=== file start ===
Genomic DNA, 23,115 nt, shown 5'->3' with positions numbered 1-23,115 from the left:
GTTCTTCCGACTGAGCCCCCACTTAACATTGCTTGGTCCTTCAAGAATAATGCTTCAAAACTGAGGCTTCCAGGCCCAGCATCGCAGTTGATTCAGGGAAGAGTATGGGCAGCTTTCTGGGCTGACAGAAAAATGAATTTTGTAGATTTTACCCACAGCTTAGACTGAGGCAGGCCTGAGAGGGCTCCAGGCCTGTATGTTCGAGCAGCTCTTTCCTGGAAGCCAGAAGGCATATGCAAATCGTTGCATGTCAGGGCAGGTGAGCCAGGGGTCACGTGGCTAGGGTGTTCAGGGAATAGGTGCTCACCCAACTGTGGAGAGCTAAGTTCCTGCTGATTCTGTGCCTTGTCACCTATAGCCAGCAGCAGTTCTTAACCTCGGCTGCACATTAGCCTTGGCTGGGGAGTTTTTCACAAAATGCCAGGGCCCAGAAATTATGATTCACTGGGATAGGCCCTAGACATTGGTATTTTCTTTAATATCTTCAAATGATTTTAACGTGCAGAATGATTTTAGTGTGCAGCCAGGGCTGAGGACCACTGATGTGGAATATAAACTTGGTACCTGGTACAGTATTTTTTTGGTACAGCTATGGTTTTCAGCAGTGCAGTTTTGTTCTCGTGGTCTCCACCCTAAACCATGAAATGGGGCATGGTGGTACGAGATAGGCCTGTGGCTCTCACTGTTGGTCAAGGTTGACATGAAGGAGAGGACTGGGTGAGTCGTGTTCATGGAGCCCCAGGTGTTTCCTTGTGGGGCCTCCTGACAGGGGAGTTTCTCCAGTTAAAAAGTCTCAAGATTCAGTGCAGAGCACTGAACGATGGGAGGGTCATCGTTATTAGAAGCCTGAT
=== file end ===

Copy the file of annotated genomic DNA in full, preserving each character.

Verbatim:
Genomic DNA, 23,115 nt, shown 5'->3' with positions numbered 1-23,115 from the left:
GTTCTTCCGACTGAGCCCCCACTTAACATTGCTTGGTCCTTCAAGAATAATGCTTCAAAACTGAGGCTTCCAGGCCCAGCATCGCAGTTGATTCAGGGAAGAGTATGGGCAGCTTTCTGGGCTGACAGAAAAATGAATTTTGTAGATTTTACCCACAGCTTAGACTGAGGCAGGCCTGAGAGGGCTCCAGGCCTGTATGTTCGAGCAGCTCTTTCCTGGAAGCCAGAAGGCATATGCAAATCGTTGCATGTCAGGGCAGGTGAGCCAGGGGTCACGTGGCTAGGGTGTTCAGGGAATAGGTGCTCACCCAACTGTGGAGAGCTAAGTTCCTGCTGATTCTGTGCCTTGTCACCTATAGCCAGCAGCAGTTCTTAACCTCGGCTGCACATTAGCCTTGGCTGGGGAGTTTTTCACAAAATGCCAGGGCCCAGAAATTATGATTCACTGGGATAGGCCCTAGACATTGGTATTTTCTTTAATATCTTCAAATGATTTTAACGTGCAGAATGATTTTAGTGTGCAGCCAGGGCTGAGGACCACTGATGTGGAATATAAACTTGGTACCTGGTACAGTATTTTTTTGGTACAGCTATGGTTTTCAGCAGTGCAGTTTTGTTCTCGTGGTCTCCACCCTAAACCATGAAATGGGGCATGGTGGTACGAGATAGGCCTGTGGCTCTCACTGTTGGTCAAGGTTGACATGAAGGAGAGGACTGGGTGAGTCGTGTTCATGGAGCCCCAGGTGTTTCCTTGTGGGGCCTCCTGACAGGGGAGTTTCTCCAGTTAAAAAGTCTCAAGATTCAGTGCAGAGCACTGAACGATGGGAGGGTCATCGTTATTAGAAGCCTGAT